“Everything story the candidate told was about himself. I mean, the interview was obviously about the candidate, but every accomplishment seems like it was single-handedly performed. I never heard the word ‘we’ during the whole interview.”

“So, your intuition is telling you something, related to reasonable behavior. What additional questions do you want to ask?”

“Working together as a team is a critical role requirement,” Wendy explained. “I need to know how this candidate works with other people. It is as important as any of the technical skills.”

“What questions will you ask?”

“Thinking out loud, here is my list,” Wendy replied.

  • Tell me about a time when you worked on a project where teamwork was important?
  • What was the project?
  • What was the purpose of the project?
  • How long was the project?
  • How many people were on your team?
  • What was your role on the team?
  • What were the factors that made teamwork important?
  • What were the factors that put pressure on the team to work together?”
  • When the team worked well together, what were they doing?
  • When the team began to crack, when they didn’t work well together, what were they doing?
  • What was the outcome of the project?”
  • Tell me about another project, where teamwork was important?

“That ought to be a good start.” she smiled.
_____
I need some help from iPad users. How many of you are buying books out of the iBookstore as opposed to the Kindle app for iPad? Hiring Talent is available on Kindle, but I am thinking about publishing through the iBookstore.

Why People Are Not Our Most Important Asset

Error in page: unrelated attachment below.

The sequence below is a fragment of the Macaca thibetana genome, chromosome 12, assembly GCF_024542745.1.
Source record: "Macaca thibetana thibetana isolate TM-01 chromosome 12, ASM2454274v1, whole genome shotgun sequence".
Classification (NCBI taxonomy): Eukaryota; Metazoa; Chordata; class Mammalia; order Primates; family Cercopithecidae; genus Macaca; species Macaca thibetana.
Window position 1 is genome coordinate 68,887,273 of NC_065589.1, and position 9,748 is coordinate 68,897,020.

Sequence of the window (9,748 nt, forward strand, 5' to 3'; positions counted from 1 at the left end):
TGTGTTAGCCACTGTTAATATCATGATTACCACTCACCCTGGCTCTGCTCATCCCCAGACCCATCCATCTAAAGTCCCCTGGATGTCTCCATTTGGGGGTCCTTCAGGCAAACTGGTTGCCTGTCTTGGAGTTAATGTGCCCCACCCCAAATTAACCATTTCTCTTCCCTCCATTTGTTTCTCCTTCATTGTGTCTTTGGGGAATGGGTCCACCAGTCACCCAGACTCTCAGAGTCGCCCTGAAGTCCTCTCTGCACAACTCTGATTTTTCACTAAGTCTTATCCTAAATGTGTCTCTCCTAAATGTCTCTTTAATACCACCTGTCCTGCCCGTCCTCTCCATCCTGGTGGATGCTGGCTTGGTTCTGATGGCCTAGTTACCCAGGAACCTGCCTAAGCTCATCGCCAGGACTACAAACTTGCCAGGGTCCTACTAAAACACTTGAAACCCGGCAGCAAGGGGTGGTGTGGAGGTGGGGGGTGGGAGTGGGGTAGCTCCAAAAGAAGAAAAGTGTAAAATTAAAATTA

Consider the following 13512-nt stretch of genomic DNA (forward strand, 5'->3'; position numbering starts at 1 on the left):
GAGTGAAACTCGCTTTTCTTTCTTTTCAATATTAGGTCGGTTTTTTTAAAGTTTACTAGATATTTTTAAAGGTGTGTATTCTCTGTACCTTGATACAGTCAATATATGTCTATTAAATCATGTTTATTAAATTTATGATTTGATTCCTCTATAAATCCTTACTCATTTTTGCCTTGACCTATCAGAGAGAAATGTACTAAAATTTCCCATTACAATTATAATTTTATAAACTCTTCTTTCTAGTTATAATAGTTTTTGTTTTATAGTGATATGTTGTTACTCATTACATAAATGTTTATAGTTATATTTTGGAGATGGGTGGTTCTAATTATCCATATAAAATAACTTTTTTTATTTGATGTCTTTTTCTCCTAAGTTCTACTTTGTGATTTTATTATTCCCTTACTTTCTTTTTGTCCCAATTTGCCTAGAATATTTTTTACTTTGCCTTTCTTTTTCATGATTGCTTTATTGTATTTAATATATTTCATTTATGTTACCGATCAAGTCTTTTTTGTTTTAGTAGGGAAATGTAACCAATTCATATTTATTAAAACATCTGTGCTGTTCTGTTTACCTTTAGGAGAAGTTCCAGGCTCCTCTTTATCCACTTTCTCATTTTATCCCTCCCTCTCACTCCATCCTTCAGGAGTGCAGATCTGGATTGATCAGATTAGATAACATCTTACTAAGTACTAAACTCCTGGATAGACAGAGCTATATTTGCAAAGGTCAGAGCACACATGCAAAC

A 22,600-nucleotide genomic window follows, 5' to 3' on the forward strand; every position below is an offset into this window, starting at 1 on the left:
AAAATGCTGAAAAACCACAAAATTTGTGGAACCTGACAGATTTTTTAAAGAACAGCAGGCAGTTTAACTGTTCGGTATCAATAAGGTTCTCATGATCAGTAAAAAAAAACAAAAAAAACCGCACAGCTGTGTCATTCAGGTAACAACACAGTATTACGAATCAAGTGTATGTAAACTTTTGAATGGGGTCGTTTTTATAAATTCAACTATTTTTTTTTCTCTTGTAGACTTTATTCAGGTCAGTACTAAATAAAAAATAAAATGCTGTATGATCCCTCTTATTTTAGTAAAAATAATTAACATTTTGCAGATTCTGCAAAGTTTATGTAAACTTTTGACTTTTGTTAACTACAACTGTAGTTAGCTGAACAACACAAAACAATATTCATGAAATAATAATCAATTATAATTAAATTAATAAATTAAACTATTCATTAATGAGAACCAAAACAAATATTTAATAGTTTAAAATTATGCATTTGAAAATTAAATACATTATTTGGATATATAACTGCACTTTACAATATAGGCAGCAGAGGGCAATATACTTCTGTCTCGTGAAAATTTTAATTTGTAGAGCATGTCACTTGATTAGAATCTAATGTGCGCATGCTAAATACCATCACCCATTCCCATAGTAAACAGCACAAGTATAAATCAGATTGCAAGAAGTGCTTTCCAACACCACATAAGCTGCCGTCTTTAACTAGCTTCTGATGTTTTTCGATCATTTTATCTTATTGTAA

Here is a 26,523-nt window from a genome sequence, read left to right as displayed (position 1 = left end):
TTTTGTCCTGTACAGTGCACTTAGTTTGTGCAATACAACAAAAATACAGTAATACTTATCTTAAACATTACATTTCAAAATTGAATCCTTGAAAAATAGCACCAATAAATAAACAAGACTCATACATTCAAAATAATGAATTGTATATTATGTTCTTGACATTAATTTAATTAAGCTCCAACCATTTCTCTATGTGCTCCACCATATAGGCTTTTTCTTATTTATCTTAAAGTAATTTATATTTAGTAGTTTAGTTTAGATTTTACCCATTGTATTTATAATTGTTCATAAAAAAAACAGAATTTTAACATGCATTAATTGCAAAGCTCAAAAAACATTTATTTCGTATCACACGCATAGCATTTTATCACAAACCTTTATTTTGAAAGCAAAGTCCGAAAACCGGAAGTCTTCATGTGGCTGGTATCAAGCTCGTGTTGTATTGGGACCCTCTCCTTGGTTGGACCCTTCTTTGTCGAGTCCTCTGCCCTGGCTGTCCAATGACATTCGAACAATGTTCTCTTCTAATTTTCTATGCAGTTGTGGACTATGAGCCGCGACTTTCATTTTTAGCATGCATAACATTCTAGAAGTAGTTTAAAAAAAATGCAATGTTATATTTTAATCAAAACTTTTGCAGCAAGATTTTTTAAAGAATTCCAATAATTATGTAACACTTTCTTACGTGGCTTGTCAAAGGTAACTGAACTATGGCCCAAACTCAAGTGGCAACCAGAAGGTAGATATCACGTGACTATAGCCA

I had a couple of minutes in the lobby, so I was looking at all the teamwork posters on the wall.

Our people are our most important asset!!

I had seen this poster a hundred times, but for the first time, it struck me as odd. I was working with the management team to find a new Senior Project Manager. The last one didn’t work out so well and by the time they figured it out, they almost lost their biggest customer. I was having difficulty getting them to spend the right amount of time on the job description, defining the management skills necessary for this position. The last guy had the technical skills, but none of the management skills.

As I entered the conference room, I asked the management team if they agreed with the poster in the lobby. Being politically correct, they were quite enthusiastic in their support.

I reminded them of Collins book Good to Great and asked them again, “Are our people our greatest asset?”

This team has been around me for a while, so they know when I ask a question a second time, their first response may need some rethinking. As I looked around the table, I could see the wheels churning. Finally, someone took a stab at it.

“Our people may not be our greatest asset. The right people are our greatest asset. The wrong person may be our biggest liability.”